We don’t live in a perfect world. Instead, we must deal with questions such as:
- Does the OAS exist? In the most extreme cases, the OAS doesn’t even exist. It was never created as part of the development process, so it can’t be used for any sort of awareness. These misses happen more often than you think, giving rise to the problem known as shadow APIs. These APIs slip through the cracks, and make it into production with no documentation at all. While you might be saying to yourself, “Our company would never let this happen!” you should also consider that numerous APIs are stood up by development teams as a test, as part of a beta or as a quick-and-dirty way to get something done. There are more of them than you think, and these shadow APIs create unrealized risk.
- Is the OAS complete? In slightly less-scary territory, let’s consider an incomplete OAS. You might be saying to yourself, “We have a top-notch development team, well-defined development processes and strict policies around documentation. No API makes it into production without an OAS!” Perhaps, but the devil is in the details, and those details are often missed. I’ve worked with countless customers who have happily and confidently produced an OAS in which critical details don’t match the reality of the API. Sometimes they’re not complete. Sometimes they’re missing all together. The industry calls these missing details shadow endpoints. Yes, someone did produce an OAS, and security was aware of the API, but a lot of critical detail is missing.
- Is it being kept up-to-date? Development cycles seem to be moving faster and faster, and as documentation is one of the least glamorous parts of a developer’s job, updates can be missed, dismissed or, at the very least, lag behind. We commonly see multiple versions of an API, and the OAS does not reflect the new capabilities of the latest version.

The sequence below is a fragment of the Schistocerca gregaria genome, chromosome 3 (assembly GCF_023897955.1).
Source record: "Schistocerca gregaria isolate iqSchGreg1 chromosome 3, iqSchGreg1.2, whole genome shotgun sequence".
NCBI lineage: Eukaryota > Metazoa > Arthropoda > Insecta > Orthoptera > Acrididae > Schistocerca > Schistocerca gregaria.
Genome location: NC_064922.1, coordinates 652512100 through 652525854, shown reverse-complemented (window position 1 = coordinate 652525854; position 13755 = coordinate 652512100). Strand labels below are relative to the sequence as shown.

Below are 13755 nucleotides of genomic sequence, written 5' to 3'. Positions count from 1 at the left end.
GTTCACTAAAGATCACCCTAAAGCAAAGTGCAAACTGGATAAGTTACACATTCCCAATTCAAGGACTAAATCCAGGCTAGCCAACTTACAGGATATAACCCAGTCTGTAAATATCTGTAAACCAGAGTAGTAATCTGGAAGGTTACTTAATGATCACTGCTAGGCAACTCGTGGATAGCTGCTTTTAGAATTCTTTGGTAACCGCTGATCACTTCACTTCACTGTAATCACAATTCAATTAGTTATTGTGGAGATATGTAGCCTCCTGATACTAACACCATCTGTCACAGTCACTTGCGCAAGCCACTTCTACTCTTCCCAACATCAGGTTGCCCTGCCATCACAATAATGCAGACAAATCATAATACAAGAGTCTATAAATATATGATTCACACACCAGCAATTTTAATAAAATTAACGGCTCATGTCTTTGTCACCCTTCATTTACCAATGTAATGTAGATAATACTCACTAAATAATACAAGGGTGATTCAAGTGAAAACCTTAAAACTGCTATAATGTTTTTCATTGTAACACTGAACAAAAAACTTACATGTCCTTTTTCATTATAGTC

While a non-existent or outdated OAS presents a modest concern for API visibility, it creates a substantial concern when trying to serve as the foundation for API security.
You take a huge risk if you depend solely on OAS for security. More often than not, an OAS is not accurate, lacks critical details and is only as useful as the data you feed into it. Gaps, including shadow APIs, leave out critical details, making enforcement impractical.
The inaccuracy of OAS leaves customers with two choices. You can either enforce security policies based on strict adherence, and risk blocking legitimate traffic, or you can enforce based on loose adherence and risk letting attacks through. In either scenario, your organization is unduly vulnerable, and significantly less secure than your dev teams intended or your security teams would like.
OAS is Only a Starting Point
OAS provides a great starting point for documenting your APIs. Don’t make the mistake, however, of basing your API security strategy on what’s in your OAS. It’s simply not accurate enough. Taking that approach will leave your company’s vital data and services at the mercy of API attackers who will quickly know more about your APIs and what they expose than your OAS does.